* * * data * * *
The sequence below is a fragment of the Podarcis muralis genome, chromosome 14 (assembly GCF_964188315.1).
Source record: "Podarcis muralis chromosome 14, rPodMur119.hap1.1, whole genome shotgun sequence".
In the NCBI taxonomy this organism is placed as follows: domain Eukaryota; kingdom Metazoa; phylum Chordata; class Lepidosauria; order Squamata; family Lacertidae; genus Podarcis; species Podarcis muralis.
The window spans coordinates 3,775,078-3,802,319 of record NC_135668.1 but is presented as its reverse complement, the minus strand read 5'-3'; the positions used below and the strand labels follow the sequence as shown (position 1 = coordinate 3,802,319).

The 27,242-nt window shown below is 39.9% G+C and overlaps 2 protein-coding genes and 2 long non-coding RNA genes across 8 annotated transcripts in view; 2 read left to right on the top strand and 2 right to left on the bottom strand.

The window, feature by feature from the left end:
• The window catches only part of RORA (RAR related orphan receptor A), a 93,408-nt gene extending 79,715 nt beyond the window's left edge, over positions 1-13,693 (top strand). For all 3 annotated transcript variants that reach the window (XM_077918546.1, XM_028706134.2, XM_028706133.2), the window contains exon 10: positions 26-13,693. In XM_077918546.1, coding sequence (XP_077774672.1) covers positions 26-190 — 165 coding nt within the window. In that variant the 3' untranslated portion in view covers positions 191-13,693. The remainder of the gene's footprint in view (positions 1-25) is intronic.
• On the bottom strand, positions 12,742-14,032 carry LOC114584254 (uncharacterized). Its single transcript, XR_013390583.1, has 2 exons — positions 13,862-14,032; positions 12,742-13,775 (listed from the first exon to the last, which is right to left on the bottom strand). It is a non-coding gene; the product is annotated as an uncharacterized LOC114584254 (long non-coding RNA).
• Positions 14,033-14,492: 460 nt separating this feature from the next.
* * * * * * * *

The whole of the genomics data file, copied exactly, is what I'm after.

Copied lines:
The sequence below is a fragment of the Podarcis muralis genome, chromosome 14 (assembly GCF_964188315.1).
Source record: "Podarcis muralis chromosome 14, rPodMur119.hap1.1, whole genome shotgun sequence".
In the NCBI taxonomy this organism is placed as follows: domain Eukaryota; kingdom Metazoa; phylum Chordata; class Lepidosauria; order Squamata; family Lacertidae; genus Podarcis; species Podarcis muralis.
The window spans coordinates 3,775,078-3,802,319 of record NC_135668.1 but is presented as its reverse complement, the minus strand read 5'-3'; the positions used below and the strand labels follow the sequence as shown (position 1 = coordinate 3,802,319).

The 27,242-nt window shown below is 39.9% G+C and overlaps 2 protein-coding genes and 2 long non-coding RNA genes across 8 annotated transcripts in view; 2 read left to right on the top strand and 2 right to left on the bottom strand.

The window, feature by feature from the left end:
• The window catches only part of RORA (RAR related orphan receptor A), a 93,408-nt gene extending 79,715 nt beyond the window's left edge, over positions 1-13,693 (top strand). For all 3 annotated transcript variants that reach the window (XM_077918546.1, XM_028706134.2, XM_028706133.2), the window contains exon 10: positions 26-13,693. In XM_077918546.1, coding sequence (XP_077774672.1) covers positions 26-190 — 165 coding nt within the window. In that variant the 3' untranslated portion in view covers positions 191-13,693. The remainder of the gene's footprint in view (positions 1-25) is intronic.
• On the bottom strand, positions 12,742-14,032 carry LOC114584254 (uncharacterized). Its single transcript, XR_013390583.1, has 2 exons — positions 13,862-14,032; positions 12,742-13,775 (listed from the first exon to the last, which is right to left on the bottom strand). It is a non-coding gene; the product is annotated as an uncharacterized LOC114584254 (long non-coding RNA).
• Positions 14,033-14,492: 460 nt separating this feature from the next.